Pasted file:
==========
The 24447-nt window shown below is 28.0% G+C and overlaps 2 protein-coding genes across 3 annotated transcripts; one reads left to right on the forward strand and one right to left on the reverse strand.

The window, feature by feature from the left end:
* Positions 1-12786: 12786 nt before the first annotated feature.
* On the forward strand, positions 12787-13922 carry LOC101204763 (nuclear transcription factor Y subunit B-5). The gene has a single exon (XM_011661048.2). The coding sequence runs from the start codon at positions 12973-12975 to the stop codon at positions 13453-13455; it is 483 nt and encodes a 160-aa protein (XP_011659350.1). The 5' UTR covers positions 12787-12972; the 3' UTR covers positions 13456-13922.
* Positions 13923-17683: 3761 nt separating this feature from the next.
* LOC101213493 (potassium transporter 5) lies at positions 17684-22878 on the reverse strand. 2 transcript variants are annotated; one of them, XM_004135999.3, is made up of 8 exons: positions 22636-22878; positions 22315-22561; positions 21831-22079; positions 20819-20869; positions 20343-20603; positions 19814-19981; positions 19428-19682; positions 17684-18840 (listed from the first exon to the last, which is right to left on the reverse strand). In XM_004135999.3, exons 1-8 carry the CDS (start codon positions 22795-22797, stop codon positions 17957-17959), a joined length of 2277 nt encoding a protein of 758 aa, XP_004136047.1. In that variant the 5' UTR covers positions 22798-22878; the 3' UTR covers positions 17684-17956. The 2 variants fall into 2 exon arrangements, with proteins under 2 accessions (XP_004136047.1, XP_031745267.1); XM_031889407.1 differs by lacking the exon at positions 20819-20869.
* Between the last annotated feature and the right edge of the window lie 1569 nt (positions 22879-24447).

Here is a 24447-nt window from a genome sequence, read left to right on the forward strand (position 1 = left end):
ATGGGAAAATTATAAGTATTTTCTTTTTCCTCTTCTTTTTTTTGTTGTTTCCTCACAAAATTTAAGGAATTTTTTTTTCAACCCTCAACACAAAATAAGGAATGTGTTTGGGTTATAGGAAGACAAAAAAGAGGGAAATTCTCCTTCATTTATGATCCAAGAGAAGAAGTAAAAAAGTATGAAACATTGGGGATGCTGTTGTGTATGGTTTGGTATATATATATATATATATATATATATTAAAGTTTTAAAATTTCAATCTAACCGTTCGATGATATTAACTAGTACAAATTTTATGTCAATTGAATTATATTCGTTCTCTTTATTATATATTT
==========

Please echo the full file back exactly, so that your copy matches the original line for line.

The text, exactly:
The 24447-nt window shown below is 28.0% G+C and overlaps 2 protein-coding genes across 3 annotated transcripts; one reads left to right on the forward strand and one right to left on the reverse strand.

The window, feature by feature from the left end:
* Positions 1-12786: 12786 nt before the first annotated feature.
* On the forward strand, positions 12787-13922 carry LOC101204763 (nuclear transcription factor Y subunit B-5). The gene has a single exon (XM_011661048.2). The coding sequence runs from the start codon at positions 12973-12975 to the stop codon at positions 13453-13455; it is 483 nt and encodes a 160-aa protein (XP_011659350.1). The 5' UTR covers positions 12787-12972; the 3' UTR covers positions 13456-13922.
* Positions 13923-17683: 3761 nt separating this feature from the next.
* LOC101213493 (potassium transporter 5) lies at positions 17684-22878 on the reverse strand. 2 transcript variants are annotated; one of them, XM_004135999.3, is made up of 8 exons: positions 22636-22878; positions 22315-22561; positions 21831-22079; positions 20819-20869; positions 20343-20603; positions 19814-19981; positions 19428-19682; positions 17684-18840 (listed from the first exon to the last, which is right to left on the reverse strand). In XM_004135999.3, exons 1-8 carry the CDS (start codon positions 22795-22797, stop codon positions 17957-17959), a joined length of 2277 nt encoding a protein of 758 aa, XP_004136047.1. In that variant the 5' UTR covers positions 22798-22878; the 3' UTR covers positions 17684-17956. The 2 variants fall into 2 exon arrangements, with proteins under 2 accessions (XP_004136047.1, XP_031745267.1); XM_031889407.1 differs by lacking the exon at positions 20819-20869.
* Between the last annotated feature and the right edge of the window lie 1569 nt (positions 22879-24447).

Here is a 24447-nt window from a genome sequence, read left to right on the forward strand (position 1 = left end):
ATGGGAAAATTATAAGTATTTTCTTTTTCCTCTTCTTTTTTTTGTTGTTTCCTCACAAAATTTAAGGAATTTTTTTTTCAACCCTCAACACAAAATAAGGAATGTGTTTGGGTTATAGGAAGACAAAAAAGAGGGAAATTCTCCTTCATTTATGATCCAAGAGAAGAAGTAAAAAAGTATGAAACATTGGGGATGCTGTTGTGTATGGTTTGGTATATATATATATATATATATATATATTAAAGTTTTAAAATTTCAATCTAACCGTTCGATGATATTAACTAGTACAAATTTTATGTCAATTGAATTATATTCGTTCTCTTTATTATATATTT